Genesee Trailwalker, Part 3

All three parts of this series were written and published on Rivertop Rambles around theDSCN3162 20th of January each of three consecutive years. I don’t know what this proves, other than the fact that I’m another creature of habit. I should probably be careful with that. Predictability can be lethal, especially if you’re hunted like a deer or a fox.

I hit the Genesee River WAG Trail (former Wellsville-Addison-Galeton railroad bed) late in the morning of a cold winter day, with fresh snow on the ground and the air temp registering 14 or 15 degrees F.. It felt a bit odd to walk northwesterly out of Shongo, NY, heading downstream on this rare northward flowing river. And it felt a little odd to walk this familiar river without a fly rod in hand– with only a camera for a check on the animal tracks and other quiet signs of January life.DSCN3146 

In the river valley, just prior to arriving at my starting point, I saw a common raven and an adult bald eagle flying over the highway, signs of promise for the outing to come. Bundled against the cold, tapping at the powdery trail with a walking stick, I thought inexplicably about an old poem by William Butler Yeats, a piece that I reviewed later in the day. The first stanza of “The Song of Wandering Aengus” goes like this:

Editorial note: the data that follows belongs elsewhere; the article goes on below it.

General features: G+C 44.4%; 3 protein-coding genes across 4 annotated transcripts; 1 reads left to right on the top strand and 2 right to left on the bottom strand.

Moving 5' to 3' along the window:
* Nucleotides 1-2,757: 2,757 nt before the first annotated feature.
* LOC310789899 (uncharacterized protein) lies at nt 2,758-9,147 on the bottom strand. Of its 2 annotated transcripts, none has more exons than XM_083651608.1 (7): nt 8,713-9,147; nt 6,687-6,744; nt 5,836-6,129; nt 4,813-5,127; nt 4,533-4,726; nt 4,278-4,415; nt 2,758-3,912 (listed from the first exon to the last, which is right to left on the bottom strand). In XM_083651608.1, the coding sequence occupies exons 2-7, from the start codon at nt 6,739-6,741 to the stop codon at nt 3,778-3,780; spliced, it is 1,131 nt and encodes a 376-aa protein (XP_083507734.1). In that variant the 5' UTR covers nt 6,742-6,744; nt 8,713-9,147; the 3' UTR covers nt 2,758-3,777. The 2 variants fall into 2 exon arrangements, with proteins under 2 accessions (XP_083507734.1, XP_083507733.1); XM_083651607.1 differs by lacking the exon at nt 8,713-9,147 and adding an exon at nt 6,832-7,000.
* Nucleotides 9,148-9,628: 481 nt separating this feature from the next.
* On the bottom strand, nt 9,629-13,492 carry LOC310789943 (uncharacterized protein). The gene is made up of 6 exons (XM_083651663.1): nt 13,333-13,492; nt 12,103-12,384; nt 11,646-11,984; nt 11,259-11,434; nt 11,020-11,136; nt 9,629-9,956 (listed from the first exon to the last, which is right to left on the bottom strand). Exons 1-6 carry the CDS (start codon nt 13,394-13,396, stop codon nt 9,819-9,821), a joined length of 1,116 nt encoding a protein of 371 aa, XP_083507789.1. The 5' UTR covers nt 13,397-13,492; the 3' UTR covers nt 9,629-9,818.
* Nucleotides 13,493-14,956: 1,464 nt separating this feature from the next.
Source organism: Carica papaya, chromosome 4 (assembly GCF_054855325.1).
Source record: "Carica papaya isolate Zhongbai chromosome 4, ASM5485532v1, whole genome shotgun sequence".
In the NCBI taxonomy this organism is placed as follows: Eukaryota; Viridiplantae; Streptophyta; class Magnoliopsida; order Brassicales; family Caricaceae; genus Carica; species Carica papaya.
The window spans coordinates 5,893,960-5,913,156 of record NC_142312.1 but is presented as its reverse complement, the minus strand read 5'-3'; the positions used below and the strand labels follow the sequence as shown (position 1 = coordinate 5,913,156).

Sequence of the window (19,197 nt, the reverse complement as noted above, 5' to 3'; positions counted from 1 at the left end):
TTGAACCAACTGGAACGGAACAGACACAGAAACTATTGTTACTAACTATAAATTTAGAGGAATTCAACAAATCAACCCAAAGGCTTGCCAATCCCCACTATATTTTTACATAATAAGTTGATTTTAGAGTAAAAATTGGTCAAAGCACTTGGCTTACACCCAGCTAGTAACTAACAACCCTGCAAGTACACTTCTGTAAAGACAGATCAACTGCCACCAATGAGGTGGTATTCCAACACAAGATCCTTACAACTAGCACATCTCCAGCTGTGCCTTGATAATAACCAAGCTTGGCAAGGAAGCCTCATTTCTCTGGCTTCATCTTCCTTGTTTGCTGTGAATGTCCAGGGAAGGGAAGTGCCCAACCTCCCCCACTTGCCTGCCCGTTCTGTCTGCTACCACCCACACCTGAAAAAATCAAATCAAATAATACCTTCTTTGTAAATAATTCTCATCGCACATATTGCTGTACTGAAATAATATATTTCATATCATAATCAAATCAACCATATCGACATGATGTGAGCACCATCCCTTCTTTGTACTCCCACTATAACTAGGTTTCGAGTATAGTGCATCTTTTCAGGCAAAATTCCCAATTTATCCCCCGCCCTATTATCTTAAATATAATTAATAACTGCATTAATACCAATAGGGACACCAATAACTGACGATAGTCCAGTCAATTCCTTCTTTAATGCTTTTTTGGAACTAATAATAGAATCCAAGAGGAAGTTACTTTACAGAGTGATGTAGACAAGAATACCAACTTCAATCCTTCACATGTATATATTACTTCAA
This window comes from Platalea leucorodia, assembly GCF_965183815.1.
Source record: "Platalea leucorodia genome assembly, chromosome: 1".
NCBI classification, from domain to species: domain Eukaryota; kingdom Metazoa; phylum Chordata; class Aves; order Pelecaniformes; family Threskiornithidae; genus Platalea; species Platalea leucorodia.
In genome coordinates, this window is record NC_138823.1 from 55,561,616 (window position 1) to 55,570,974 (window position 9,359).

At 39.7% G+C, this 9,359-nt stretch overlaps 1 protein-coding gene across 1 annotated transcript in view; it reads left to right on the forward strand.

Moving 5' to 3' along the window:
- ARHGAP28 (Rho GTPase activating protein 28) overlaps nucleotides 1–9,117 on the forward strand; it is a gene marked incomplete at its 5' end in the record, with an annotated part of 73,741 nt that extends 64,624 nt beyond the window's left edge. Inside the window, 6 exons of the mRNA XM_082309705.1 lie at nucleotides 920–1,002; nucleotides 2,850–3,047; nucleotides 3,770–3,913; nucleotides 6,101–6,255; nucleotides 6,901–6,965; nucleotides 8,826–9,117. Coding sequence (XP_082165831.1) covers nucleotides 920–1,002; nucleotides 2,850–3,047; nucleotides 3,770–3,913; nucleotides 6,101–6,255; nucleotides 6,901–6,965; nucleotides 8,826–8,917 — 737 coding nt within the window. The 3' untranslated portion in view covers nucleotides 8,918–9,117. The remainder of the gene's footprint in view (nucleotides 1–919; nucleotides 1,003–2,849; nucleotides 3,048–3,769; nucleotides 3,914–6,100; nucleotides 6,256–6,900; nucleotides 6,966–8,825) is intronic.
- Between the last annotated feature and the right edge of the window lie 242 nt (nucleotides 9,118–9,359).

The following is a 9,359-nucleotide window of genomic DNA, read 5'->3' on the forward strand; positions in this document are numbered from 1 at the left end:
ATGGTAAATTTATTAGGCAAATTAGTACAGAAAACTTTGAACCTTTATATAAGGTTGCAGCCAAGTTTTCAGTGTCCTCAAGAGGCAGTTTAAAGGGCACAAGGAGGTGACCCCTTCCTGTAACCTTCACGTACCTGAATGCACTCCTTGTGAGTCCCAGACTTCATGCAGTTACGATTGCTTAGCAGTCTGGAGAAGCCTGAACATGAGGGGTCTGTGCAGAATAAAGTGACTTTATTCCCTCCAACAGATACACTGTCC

I went out to the hazel wood,/ Because a fire was in my head,/ And cut and peeled a hazel wand,/ And hooked a berry to a thread;/ And when white moths were on the wing,/ And moth-like stars were flickering out,/ I dropped the berry in a stream/ And caught a little silver trout…DSCN3169

Okay, maybe it’s understandable why an angler would think of this on a cold winter day. Time flows on, and if casting for trout again on this river was still weeks or months away (the shelf ice, alone, said No! to any thought about doing so today), then I still took comfort in the bare-bones river ambiance.

I may have been predictable in taking up the river trail at a time like this. If so, I might have been like the fox whose tracks I followed. I saw where the hunter paused to lift a leg and urinate against a forked stem along the trail. The fox marked his territory in this new breeding season, perhaps like certain bloggers adding one more post to their collection of reports and curiosities! I may have been predictable, but at least I was making observations in a different manner than I would when fishing here in summer.DSCN3150